“Vulnerability.” We don’t like to talk about it, because pretty much the entire firearms and self-defense industry is built around eliminating vulnerabilities in our lives. Can’t defend yourself against a bad guy with a gun? Take a class (preferably one of mine). Can’t block a punch? Enroll in a dojo. And so it goes.
The thing is, though, that the awareness of a vulnerability is what drives the need for training. It starts off with a moment of clarity, that a) there are people out there that want to do us harm and b) those people are pretty darn good at making sure they attack us when there is no cop around.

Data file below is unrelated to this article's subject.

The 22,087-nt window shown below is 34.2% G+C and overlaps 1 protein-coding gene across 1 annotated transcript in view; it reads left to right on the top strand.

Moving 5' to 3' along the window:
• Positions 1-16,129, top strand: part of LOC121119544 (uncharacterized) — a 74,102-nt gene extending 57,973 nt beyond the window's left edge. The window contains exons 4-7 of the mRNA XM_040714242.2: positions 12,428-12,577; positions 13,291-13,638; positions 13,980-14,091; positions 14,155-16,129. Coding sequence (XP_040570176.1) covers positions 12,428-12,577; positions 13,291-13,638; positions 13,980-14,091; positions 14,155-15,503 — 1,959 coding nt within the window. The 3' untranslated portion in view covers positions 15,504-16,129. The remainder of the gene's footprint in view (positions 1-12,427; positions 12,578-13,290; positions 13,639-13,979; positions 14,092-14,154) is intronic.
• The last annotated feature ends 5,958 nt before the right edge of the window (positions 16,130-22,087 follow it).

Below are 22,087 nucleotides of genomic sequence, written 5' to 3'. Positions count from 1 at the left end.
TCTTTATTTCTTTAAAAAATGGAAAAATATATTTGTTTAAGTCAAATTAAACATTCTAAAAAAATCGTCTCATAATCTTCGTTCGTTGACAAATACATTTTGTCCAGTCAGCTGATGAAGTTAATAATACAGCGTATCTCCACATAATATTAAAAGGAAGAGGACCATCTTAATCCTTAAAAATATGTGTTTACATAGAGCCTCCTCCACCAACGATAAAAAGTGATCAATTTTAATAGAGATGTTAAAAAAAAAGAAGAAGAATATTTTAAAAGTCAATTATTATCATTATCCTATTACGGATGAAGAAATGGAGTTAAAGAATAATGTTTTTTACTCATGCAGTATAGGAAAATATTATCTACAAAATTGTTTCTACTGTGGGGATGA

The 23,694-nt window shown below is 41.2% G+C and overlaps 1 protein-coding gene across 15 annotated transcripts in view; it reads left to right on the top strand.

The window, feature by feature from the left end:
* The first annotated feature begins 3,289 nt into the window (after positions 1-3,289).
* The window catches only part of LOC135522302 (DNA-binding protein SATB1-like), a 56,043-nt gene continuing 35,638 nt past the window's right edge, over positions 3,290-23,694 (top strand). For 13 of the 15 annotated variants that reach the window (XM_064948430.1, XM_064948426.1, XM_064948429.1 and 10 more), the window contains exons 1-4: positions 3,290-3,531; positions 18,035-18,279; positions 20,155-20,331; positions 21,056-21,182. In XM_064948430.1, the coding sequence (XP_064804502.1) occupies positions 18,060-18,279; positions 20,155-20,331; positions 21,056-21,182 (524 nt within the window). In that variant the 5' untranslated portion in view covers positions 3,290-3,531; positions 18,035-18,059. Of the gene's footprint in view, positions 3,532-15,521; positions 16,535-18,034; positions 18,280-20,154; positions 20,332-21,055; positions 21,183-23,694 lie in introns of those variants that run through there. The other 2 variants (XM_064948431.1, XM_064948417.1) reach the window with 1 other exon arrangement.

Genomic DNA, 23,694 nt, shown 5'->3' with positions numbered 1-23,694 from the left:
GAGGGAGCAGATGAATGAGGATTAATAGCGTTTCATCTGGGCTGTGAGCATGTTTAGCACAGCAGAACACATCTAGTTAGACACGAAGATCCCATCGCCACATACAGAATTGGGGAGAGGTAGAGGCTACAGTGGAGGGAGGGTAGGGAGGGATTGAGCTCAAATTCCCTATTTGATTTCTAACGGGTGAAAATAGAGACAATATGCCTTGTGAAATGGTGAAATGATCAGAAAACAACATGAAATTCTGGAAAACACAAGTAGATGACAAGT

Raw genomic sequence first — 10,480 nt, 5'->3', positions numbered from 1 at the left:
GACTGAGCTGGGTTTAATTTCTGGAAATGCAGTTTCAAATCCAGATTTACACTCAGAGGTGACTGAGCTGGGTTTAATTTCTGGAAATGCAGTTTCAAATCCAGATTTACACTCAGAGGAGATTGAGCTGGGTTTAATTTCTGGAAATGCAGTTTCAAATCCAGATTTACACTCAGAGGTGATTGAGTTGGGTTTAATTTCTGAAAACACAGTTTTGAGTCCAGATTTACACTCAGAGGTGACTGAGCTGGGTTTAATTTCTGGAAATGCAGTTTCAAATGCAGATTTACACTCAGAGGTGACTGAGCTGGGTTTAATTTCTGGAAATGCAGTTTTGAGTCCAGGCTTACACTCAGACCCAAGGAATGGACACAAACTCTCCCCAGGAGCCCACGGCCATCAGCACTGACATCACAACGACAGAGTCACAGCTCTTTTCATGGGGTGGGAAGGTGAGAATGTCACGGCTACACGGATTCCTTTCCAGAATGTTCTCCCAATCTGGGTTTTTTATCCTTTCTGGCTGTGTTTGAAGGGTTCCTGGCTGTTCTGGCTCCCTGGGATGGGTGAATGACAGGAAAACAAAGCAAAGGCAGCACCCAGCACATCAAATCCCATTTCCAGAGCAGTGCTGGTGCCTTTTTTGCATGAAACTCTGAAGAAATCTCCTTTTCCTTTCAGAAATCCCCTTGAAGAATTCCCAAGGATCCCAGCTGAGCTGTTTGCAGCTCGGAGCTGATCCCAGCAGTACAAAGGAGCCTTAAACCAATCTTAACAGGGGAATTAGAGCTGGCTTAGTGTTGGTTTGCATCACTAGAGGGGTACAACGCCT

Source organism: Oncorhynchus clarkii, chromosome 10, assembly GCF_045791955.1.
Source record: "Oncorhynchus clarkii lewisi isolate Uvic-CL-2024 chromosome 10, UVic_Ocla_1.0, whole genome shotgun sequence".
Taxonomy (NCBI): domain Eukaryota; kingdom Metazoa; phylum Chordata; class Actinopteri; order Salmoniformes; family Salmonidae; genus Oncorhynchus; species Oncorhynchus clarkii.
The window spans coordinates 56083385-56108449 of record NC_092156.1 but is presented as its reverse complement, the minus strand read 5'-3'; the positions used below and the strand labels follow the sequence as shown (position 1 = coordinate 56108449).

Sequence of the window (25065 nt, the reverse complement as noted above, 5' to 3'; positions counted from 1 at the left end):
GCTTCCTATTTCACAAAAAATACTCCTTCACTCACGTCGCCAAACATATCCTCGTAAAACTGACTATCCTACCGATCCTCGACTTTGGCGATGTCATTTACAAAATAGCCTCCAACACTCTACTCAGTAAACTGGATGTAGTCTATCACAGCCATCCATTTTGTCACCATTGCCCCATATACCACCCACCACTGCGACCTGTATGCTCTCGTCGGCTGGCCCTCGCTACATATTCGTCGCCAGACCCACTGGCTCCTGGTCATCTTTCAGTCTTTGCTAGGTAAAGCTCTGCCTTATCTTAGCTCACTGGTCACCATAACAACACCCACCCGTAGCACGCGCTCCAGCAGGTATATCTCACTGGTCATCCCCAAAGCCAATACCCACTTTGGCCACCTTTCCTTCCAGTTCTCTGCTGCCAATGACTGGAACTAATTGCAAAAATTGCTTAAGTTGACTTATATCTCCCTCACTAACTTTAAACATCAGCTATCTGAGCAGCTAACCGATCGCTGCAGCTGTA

We like to think that having a gun will make us “feel safe,” but the fact is, no matter what I do, I have a vulnerability: My wife and children. They are the reason why I got into this, and I will take any and all means to keep them safe.
This is where the desire to “feel safe” falls apart. Because feelings are personal, the feeling of safety that owning a gun provides covers just me, it doesn’t protect my wife and kids. In order for them to be safe, I need to act on my desire to feel safe and acquire the skills needed to protect them from harm.
If you’ve bought a gun for protection, great! Now it’s time to do more with it than hope you’ll be able to use it when it matters the most. Just because vulnerability exists doesn’t mean it needs to rule your life.